Saturday, March 31, 2018
Living with Unanswered First World Questions
There was a time I has fairly good at managing the home electronics. This included all the entertainment gizmos and the associated equipment with the home computer like the printer and scanner, back when those were separate items. Hell, my level of expertise even included being able to program the VCR to record certain programs. So, while I couldn't claim the status of a nerdy tech wizard, I at least kept the family electronic ducks in proper order.
Quite honestly, that situation is no longer the case. The home technology thing has moved beyond my abilities and I am beginning to feel about as lost as how old people were portrayed back in the 1980's when they seemed unable to deal with the newer, more sophisticated television remote controls. Now I admit, I was introduced to all that stuff when a VCR was still a gee-whiz device and when the most up to date computer had a hard drive of forty-megabytes. That was during my two-year stint at the local community college where I came out with an Associate Degree in Industrial Electronics. Hindsight being what it is, I should have thought out a more ambitious career path. Needless to say with VCR's now mostly forgotten and being shown off in museums and computer hard drives now ranging in the one-terabyte range, it would have been far better if I had just taken the Industrial Electrician courses.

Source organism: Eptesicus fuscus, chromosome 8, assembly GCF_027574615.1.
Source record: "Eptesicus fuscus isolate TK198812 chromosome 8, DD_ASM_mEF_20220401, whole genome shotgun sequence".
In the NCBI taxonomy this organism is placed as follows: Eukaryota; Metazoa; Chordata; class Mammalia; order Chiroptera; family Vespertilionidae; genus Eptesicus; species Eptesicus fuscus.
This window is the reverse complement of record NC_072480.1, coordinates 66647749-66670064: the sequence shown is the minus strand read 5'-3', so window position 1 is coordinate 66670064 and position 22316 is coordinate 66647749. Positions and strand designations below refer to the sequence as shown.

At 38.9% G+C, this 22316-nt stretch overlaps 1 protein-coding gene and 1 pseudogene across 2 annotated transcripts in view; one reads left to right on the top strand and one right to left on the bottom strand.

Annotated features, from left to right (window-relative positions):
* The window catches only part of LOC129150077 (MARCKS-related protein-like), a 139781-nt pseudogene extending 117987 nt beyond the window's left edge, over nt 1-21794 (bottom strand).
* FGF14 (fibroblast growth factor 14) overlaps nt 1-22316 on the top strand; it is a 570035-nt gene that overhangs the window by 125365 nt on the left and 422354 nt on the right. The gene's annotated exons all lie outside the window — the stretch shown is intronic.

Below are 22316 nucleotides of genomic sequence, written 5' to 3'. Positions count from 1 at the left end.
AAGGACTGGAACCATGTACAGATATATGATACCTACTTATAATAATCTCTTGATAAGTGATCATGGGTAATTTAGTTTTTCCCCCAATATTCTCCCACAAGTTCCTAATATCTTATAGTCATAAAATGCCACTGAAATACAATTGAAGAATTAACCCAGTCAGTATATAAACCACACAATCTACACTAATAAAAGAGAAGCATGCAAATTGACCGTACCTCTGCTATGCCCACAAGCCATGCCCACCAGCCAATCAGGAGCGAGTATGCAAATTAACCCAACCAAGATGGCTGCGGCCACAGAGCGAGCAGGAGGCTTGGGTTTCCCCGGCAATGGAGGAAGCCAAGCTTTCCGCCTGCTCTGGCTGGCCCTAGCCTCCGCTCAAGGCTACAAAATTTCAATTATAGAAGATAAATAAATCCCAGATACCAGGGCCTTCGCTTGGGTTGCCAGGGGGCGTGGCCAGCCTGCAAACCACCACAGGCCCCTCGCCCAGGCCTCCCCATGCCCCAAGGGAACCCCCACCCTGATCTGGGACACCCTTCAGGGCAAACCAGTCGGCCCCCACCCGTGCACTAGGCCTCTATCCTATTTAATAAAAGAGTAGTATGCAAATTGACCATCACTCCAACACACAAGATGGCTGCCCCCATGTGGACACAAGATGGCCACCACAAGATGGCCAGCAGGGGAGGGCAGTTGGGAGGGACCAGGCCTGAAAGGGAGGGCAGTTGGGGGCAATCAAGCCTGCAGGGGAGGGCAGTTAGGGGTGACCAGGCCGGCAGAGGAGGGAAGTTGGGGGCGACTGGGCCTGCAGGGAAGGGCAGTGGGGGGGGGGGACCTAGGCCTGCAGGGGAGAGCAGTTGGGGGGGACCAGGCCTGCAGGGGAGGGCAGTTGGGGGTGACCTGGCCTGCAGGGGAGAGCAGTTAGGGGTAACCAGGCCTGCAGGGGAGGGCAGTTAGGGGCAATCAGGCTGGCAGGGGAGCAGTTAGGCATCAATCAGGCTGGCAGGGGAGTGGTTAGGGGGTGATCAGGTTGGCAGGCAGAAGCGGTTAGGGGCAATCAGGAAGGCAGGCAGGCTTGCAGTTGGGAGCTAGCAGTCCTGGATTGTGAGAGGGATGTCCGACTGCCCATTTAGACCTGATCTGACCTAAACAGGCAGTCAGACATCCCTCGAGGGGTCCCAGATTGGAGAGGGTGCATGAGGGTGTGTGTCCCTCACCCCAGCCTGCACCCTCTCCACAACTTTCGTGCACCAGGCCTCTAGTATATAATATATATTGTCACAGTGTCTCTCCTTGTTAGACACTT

Still though, you would think something as supposedly simple as the new home wireless printer/scanner/copier/fax machine combos would be something even a technologically lame person like myself could properly manage. Unfortunately, keeping that sort of device up and running is apparently beyond my capability.
This sad story all began a couple of years ago when the quite old HP printer up and died. It had lived a long and useful life but one day, right when my wife needed to print something important, it had what I believe was the equivalent to an electronic stroke. While the little LED showing it had power glowed, all the indicator lights showing status were dark. No problem I thought, we'll just head down and buy one of those nifty new wireless combo printers at Best Buy.
Since the old printer died on a Saturday, my wife and I did a relaxing lunch at a local Italian restaurant before walking into Best Buy. Sure enough, we bought one of those wireless HP printer/everything combos that could also scan and fax documents. Setup was blindingly easy and I had it up and operating within an hour of returning home.
Making matters more convenient, we signed up for the HP ink replacement service since the intelligent little bugger we bought could tell when its ink cartridges were getting low. When that happened, the printer would by itself electronically contact HP ink headquarters and have cartridges replacements sent to us before it ran totally dry. Cool beans, no more wife or kids freaking out over some vital paperwork/homework not being in their hands just seconds after hitting the print symbol on their computer screen.
All was happy in the home office department for over a year. The printer worked great and the new ink cartridges always came before the old ones went totally dry. Then something weird happened, seemingly out of the blue we started getting little warnings that the printer wasn't happy. That it needed to contact HP ink headquarters but couldn't for some reason it wasn't programmed to specify. Nothing was wrong with our internet service and the small screen on the printer said it was linked into the wireless router.